Cataract behind 63% blindness cases in India: Experts

Cataract is the single-largest factor for blindness in India, accounting for nearly 63 per cent of the total burden of vision impairment in the country, said an expert here on Friday.

Ramanjit Singh Sihota, Professor of Ophthalmology at All India Institute of Medical Sciences (AIIMS), said after cataract (62.7 per cent), in descending order of prevalence, the causes of blindness were uncorrected refractive error (19.7 per cent), glaucoma (5.8) per cent, posterior segment disorder (4.7 per cent) and corneal blindness (1 per cent).

According to a group of ophthalmologists, who were speaking to the media at Rajendra Prasad Eye (RP) Centre for Ophthalmic Sciences at the AIIMS, India currently has the highest numbers of blind and visually impaired people.

In this backdrop, aiming to understand the real burden of visual impairment and blindness in children of north India over the last one decade, the AIIMS is conducting nation’s first large-scale community-based study in Delhi where 20,000 children will be screened.

The study, results of which are expected in a year’s time, is currently underway in small clusters of east Delhi’s Trilokpuri.

According to the doctors, the clusters have been divided and from every cluster 500 children are being examined.

Once the results are out, the study will also be carried out in other parts of India.

“In India, there are nearly 0.8 crore blind and 5.4 crore visually impaired. Nearly 80-90 per cent blindness is avoidable and more than 90 per cent of it is seen in people aged 50 years and above,” said Praveen Vashist, head of Community Ophthalmology at AIIMS.

“It is an epidemiological study on childhood blindness. The age group being examined is 0-15 years. This is a pilot study and will be implemented in other parts of the country,” said Atul Kumar, Chief of Rajendra Prasad Eye (RP) Centre for Ophthalmic Sciences at AIIMS.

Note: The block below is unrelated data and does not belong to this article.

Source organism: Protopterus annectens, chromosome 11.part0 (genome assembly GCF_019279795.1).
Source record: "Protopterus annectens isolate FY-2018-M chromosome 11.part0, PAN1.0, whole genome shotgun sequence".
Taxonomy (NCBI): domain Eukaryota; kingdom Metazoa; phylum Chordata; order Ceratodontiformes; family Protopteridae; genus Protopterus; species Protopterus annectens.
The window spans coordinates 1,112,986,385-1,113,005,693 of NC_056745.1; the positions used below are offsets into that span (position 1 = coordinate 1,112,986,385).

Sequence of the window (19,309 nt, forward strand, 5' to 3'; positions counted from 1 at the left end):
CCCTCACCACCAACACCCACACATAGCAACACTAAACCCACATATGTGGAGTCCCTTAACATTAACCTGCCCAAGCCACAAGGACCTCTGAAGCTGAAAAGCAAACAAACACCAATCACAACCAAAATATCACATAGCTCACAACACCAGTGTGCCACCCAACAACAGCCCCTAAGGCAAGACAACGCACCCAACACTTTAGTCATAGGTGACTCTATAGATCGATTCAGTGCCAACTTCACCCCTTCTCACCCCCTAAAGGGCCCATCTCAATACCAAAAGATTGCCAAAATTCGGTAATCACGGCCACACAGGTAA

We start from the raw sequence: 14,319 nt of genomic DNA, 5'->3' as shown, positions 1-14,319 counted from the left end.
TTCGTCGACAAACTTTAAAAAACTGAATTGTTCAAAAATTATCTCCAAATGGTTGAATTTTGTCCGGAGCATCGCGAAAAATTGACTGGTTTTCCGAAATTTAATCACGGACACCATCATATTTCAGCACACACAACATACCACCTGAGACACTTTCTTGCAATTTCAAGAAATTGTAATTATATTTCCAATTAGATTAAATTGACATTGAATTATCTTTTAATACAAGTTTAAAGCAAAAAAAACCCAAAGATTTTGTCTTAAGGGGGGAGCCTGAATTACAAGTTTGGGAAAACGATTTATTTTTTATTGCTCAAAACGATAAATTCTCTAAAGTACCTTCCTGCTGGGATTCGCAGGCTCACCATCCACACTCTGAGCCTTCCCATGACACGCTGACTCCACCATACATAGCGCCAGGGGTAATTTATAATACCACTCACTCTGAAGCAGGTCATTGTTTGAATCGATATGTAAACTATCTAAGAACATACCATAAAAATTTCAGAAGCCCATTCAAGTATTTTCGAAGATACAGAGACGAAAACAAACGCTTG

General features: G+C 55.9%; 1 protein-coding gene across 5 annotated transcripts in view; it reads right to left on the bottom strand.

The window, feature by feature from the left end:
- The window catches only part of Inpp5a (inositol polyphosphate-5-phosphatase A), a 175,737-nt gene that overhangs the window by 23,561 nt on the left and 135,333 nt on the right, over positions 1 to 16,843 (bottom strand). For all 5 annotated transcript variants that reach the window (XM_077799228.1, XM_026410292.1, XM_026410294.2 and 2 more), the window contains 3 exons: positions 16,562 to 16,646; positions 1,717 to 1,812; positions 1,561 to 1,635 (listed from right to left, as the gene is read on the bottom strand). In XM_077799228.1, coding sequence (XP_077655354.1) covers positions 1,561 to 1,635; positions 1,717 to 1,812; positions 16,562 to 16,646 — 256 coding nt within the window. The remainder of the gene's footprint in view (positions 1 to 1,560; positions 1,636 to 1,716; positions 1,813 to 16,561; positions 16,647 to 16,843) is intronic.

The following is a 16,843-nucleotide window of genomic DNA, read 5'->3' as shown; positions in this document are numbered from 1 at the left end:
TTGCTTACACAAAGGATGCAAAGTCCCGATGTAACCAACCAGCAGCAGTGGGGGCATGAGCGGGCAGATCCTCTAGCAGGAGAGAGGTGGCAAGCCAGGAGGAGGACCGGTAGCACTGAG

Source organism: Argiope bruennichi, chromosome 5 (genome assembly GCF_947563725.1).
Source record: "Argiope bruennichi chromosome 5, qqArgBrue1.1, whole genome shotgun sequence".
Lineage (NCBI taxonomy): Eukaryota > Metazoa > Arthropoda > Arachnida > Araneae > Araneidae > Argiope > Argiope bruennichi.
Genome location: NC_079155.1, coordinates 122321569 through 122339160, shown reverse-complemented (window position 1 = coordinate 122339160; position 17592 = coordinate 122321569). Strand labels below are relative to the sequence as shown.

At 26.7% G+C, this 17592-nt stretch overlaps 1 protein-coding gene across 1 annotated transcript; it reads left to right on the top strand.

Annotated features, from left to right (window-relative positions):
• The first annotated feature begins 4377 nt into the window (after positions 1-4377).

Stating that patients were ignorant about various causes which damaged optic nerves, Jeevan S. Titiyal, Professor of Ophthalmology at AIIMS, said that tobacco, betel nut and lime also caused damage to eyes, without the patients having any idea.

On being asked if steroids were also a reason behind blindness, Titiyal told IANS: “This is becoming common and nearly 20 per cent of children with blindness is because of the steroids. However, with the advancement in age, chances of people going blind due to steroids become less.”

The RP Centre is also conducting a “National Blindness Survey 2015-18” with a sample size of 90,000 people, using Rapid Assessment of Avoidable Blindness (RAAB)-6 method.

Blindness surveys have been completed in 23 districts to date and is scheduled to be completed in all 30 districts by June 2018.

Doctors said that the survey would provide the most reliable representative current estimates of blindness and visual impairment among those aged 50 and above.

It will also generate, for the first time, the burden of diabetic retinopathy and sight threatening diabetic retinopathy in a representative community sample.

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